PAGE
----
2020 will no doubt be a very active year for political advertising. To help broadcasters sort out the confusing rules they need to follow in connection with such advertising, Broadcast Law Blog has updated its Political Broadcasting Guide for Broadcasters. The revised guide is much the same as the one that we published two years ago, formatted as Questions and Answers to cover many of the issues that come up for broadcasters in a political season. This guide is only that – a guide to the issues and not a definitive answer to any of the very fact-dependent legal issues that arise in election season. But we hope that it at least provides a starting point for the analysis of issues, so that station employees have a background to discuss these matters with ad buyers and their own attorneys.
Eventually, Congress or the White House is going to cave and the FCC will be back to its old self. That’s too bad. Wouldn’t it be nice if the shutdown of some pointless and counterproductive broadcast regulations were permanent?
Here’s a rundown of what stations should be thinking about now, before the lowest unit rate windows open.
The Federal Election Commission has quietly given the green light to federal candidates who want to solicit contributions for super PACs by meeting in small groups — so small that there can be just two other people in the room. In addition, the little-noticed advisory opinion gives permission to a candidate’s campaign consultant and other aides to solicit large donations for a super PAC, as long as they make clear that they are not making the request at the direction of the candidate.
With the broadcast and cable news (and the monologues of TV talk show hosts) already dominated by discussions of the 2016 elections, broadcasters thoughts may be turning to that election and the expected flood of money that may come into the political process. We are, after all, only two months away from the first ballots in Iowa and New Hampshire. But dreams of big political spending should not be distracting broadcasters from thinking about their obligations under FCC rules and the Communications Act, and from making plans for compliance with those rules.
Reasonable access requires broadcasters to make reasonable amounts of time available to candidates for federal office — in all classes and dayparts on all commercial broadcast stations. With the expected onslaught of political advertising coming up in most battleground states, stations fearful of having to devote all of their commercial time to election advertising wonder just how much time is reasonable?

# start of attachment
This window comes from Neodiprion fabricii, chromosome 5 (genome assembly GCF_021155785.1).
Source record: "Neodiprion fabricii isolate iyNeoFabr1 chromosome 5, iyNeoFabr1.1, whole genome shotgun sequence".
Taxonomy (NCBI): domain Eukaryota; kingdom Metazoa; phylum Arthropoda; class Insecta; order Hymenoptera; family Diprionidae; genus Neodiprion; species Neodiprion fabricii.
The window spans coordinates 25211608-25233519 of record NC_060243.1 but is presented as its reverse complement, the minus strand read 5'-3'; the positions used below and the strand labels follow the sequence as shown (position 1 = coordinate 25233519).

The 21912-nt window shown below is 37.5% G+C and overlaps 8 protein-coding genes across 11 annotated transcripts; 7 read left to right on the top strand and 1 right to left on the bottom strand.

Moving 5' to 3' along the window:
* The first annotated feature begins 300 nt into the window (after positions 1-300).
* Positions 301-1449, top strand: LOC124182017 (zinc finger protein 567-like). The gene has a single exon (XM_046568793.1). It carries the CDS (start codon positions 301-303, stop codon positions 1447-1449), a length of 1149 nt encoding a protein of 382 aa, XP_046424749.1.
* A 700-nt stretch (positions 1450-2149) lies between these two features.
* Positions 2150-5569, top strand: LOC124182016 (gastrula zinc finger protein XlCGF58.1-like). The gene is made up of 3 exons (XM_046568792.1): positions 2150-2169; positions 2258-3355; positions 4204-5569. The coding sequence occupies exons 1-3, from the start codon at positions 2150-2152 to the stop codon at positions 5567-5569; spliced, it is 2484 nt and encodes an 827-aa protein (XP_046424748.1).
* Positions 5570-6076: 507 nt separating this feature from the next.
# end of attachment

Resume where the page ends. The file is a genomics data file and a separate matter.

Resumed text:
Newsy Ramps Up For 24/7 News
Now that we are in the political window, we’re doing a series on the basics of the FCC’s political broadcasting rules. On Monday, we covered lowest unit charges. Today’s topic is equal opportunities. Many think of this as a straight-forward issue — just requiring that you provide equal time to competing candidates. But the nuances are what makes equal opportunities much more complicated.
Now that the Democratic and Republican conventions are over and the candidates begin the final sprint to the Nov. 6 elections, the political broadcasting season goes into overdrive. Effective last Friday, lowest unit rates are in effect. In this year, which will probably break all records for political spending, is your station ready to comply with all of the political rules?
A federal court in San Antonio has rescheduled the state’s primary elections, moving them back nearly two months, from April 3 to May 29, with runoff elections, if necessary, on July 31. Under the FCC’s political broadcasting rules, candidates for federal office are entitled to lowest-unit-charge (LUC) rates during a window of 45 days before a primary or primary runoff. So Texas broadcasters who might have thought that their LUC period had already been set have another think coming.
Advertising from Stephen Colbert’s Super PAC was rejected by Citadel’s Des Moines, Iowa, ABC affiliate, based on its belief that these commercials would be confusing to Iowa voters. Are there legal issues with the station deciding not to run these ads? Not at all.